“The Meg” director Jon Turteltaub explains how he made sure not to do a remake of “Jaws” while making his shark movie.
“The Meg,” starring Jason Statham, is based on a novel about a massive shark known as a megalodon thought to be extinct since prehistoric times.
“You can win an Oscar if you do a shark movie where the shark represents some grand flaw in mankind’s soul,” director Jon Turteltaub told Business Insider over the phone in a moment of contemplation. “But in this case, I wanted to do a movie where the shark represents a big f–king shark!”
Turteltaub went into making Warner Bros.’ late-summer, $130-million-plus blockbuster “The Meg” (in theaters Friday) with one goal in mind: let the audience have fun. His favorite movie of all time is “Jaws,” and he said fun was the one thing he leaned on when deciding to take this project.
Steven Spielberg’s three-time Oscar winning classic isn’t just the greatest shark movie ever, but also launched the Hollywood summer blockbuster season. Turteltaub knew in his gut he could make “The Meg.” But the challenge he faced was to figure out how to make a summer shark movie that audiences wouldn’t feel was just a rip-off of “Jaws.”
“The Meg” is based on the 1997 Steve Alten book, “Meg: A Novel of Deep Terror,” which follows the adventures of Navy deep-sea diver Jonas Taylor as he combats the thought-to-be-extinct massive shark known as a megalodon, which ruled the deep oceans in prehistoric times. (The gory sci-fi book launched a series of novels with titles like “MEG: Hell’s Aquarium” and “MEG: Generations.”)
It was the kind of story Hollywood had to get a piece of. The rights to the book were quickly acquired by Disney, then moved over to New Line where directors like Jan de Bont and Guillermo Del Toro were attached, and finally landed at Warner Bros., where Turteltaub took the reins.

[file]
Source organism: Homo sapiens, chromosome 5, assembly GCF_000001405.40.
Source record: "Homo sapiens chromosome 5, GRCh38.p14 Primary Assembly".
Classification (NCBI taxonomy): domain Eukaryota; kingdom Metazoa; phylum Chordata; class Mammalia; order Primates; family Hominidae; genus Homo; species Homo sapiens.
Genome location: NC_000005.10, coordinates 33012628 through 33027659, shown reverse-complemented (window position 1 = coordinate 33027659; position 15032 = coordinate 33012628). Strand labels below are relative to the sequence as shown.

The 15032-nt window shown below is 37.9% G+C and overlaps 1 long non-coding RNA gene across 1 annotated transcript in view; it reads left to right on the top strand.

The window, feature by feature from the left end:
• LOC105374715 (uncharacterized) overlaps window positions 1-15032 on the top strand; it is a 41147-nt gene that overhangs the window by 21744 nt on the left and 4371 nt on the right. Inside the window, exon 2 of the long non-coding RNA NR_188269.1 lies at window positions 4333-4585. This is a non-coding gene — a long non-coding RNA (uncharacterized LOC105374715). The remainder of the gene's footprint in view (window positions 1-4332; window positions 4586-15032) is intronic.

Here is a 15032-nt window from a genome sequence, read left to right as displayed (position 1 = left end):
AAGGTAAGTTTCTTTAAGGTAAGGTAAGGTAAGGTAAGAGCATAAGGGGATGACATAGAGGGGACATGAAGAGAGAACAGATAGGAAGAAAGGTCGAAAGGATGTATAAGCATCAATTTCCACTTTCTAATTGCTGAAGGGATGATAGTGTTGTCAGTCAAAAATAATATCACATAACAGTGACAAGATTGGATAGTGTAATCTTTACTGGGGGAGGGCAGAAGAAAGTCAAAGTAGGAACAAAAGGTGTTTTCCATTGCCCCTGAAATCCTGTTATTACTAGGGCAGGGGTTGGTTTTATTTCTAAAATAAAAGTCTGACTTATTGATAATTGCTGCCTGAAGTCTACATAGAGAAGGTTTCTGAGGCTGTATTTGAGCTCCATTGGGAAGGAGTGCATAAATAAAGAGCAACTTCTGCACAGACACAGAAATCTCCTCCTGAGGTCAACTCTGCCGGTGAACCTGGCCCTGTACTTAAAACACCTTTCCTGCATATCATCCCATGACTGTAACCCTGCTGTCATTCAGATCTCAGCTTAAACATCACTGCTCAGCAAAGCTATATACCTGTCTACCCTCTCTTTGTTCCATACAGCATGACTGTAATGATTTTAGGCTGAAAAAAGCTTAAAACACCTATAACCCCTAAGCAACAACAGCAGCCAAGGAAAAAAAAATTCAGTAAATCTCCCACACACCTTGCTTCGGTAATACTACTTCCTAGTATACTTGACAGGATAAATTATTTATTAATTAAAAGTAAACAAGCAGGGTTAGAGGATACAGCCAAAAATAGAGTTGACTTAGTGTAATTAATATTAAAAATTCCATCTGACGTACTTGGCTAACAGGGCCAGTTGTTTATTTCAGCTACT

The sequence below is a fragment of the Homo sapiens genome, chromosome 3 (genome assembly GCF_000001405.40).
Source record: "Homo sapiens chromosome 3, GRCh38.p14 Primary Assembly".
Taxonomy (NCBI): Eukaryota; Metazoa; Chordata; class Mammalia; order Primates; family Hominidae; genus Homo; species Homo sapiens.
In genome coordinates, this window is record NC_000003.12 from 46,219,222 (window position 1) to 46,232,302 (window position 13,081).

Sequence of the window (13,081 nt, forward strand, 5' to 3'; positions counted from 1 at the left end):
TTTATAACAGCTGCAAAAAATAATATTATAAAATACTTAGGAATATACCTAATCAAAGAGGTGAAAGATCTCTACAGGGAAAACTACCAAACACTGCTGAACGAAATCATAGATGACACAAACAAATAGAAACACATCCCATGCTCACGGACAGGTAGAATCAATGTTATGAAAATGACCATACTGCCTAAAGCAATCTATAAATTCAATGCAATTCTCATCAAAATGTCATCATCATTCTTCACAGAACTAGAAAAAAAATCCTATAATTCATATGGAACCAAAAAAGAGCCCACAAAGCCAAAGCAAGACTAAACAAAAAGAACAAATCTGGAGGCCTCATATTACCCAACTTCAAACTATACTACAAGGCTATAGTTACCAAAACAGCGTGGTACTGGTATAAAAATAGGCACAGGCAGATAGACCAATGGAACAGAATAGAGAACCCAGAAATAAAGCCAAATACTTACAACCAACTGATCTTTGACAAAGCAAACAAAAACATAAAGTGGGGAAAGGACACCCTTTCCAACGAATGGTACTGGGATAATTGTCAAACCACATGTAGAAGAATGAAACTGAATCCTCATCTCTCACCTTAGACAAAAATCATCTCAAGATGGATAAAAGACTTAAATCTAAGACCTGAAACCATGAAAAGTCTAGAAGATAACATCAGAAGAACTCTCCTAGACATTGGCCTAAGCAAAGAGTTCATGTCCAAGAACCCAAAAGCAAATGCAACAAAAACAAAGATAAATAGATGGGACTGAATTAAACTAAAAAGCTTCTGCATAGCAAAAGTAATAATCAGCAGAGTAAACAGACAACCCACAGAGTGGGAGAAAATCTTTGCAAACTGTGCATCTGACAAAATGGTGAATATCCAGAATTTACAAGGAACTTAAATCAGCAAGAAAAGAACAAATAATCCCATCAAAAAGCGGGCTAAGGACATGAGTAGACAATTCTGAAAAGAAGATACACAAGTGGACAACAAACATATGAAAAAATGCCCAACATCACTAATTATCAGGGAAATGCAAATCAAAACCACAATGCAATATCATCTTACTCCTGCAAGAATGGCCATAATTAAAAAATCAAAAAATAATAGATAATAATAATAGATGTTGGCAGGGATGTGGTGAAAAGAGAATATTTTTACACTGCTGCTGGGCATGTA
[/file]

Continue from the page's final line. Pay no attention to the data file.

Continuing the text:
“It was really quick, I think I signed on in March [of 2016] and we were shooting in September,” Turteltaub said. “Because of the novels, because of the many lives the project had before I joined, the ball was already rolling and some really smart work had already been done.”
Thanks to Chinese financier Gravity Pictures coming on board to help with the costs, “The Meg” got the blockbuster treatment, with a majority of the production shot in New Zealand (doubling for Singapore) and lots and lots of work put in for CGI and 3D.
Though Turteltaub had practically seen it all in Hollywood — having directed everything from “Cool Runnings” to the “National Treasure” movies — he was shocked by how much work had to be done in post production for the movie.
“When you have this much CG you know it’s going to take at least a year to finish the movie,” he said. “But you also leave a shocking amount of time to do all the 3D work. I couldn’t believe how much time and effort and expertise goes into that. We really needed five months …read more
Source:: Business Insider – Entertaiment